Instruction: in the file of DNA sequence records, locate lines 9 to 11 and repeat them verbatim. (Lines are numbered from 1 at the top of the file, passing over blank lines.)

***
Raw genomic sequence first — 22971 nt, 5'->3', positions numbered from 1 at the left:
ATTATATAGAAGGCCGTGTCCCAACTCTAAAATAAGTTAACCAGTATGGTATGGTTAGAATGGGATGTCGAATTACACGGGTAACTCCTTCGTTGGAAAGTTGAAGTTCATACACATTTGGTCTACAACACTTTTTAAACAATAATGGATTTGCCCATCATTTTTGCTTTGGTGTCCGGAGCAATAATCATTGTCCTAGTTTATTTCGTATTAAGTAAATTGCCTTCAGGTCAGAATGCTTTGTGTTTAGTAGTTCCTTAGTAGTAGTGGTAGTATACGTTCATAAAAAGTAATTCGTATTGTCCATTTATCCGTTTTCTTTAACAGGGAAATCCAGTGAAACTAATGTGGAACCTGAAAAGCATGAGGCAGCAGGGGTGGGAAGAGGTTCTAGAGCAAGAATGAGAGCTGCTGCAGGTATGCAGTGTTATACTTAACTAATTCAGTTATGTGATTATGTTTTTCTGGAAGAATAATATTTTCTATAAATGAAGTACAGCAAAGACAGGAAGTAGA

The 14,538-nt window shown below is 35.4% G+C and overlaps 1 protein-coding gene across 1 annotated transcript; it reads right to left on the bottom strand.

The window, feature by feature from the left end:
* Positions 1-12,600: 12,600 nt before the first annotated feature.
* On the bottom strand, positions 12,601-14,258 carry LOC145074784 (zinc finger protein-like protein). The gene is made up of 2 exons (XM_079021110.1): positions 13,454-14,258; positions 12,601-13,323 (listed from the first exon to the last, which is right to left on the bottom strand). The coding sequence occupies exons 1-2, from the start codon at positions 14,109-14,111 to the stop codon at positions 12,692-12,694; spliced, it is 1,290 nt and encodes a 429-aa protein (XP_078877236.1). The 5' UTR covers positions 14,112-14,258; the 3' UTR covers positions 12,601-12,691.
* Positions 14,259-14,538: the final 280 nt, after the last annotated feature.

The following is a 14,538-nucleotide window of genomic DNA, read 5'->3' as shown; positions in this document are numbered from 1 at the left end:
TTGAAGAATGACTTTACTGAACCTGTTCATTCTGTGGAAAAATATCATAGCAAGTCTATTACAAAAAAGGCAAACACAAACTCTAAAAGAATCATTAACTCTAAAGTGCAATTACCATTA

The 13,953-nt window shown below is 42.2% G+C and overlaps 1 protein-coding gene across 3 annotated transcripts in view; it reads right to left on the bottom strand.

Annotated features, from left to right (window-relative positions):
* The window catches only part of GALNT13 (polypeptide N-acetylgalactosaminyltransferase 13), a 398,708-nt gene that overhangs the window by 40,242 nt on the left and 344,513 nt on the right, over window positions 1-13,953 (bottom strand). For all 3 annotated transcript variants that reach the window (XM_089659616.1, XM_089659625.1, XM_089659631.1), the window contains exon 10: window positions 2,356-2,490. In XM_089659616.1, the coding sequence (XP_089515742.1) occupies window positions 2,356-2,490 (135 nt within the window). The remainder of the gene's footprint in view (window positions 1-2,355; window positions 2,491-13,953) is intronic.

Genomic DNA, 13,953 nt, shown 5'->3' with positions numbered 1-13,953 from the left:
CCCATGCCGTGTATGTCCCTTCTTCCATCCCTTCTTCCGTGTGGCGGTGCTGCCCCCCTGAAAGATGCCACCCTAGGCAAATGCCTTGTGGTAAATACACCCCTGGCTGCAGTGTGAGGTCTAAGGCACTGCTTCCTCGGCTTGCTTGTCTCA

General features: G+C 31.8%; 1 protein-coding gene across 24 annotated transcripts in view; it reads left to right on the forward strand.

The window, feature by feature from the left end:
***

TTGAAGAATGACTTTACTGAACCTGTTCATTCTGTGGAAAAATATCATAGCAAGTCTATTACAAAAAAGGCAAACACAAACTCTAAAAGAATCATTAACTCTAAAGTGCAATTACCATTA

The 13,953-nt window shown below is 42.2% G+C and overlaps 1 protein-coding gene across 3 annotated transcripts in view; it reads right to left on the bottom strand.

Annotated features, from left to right (window-relative positions):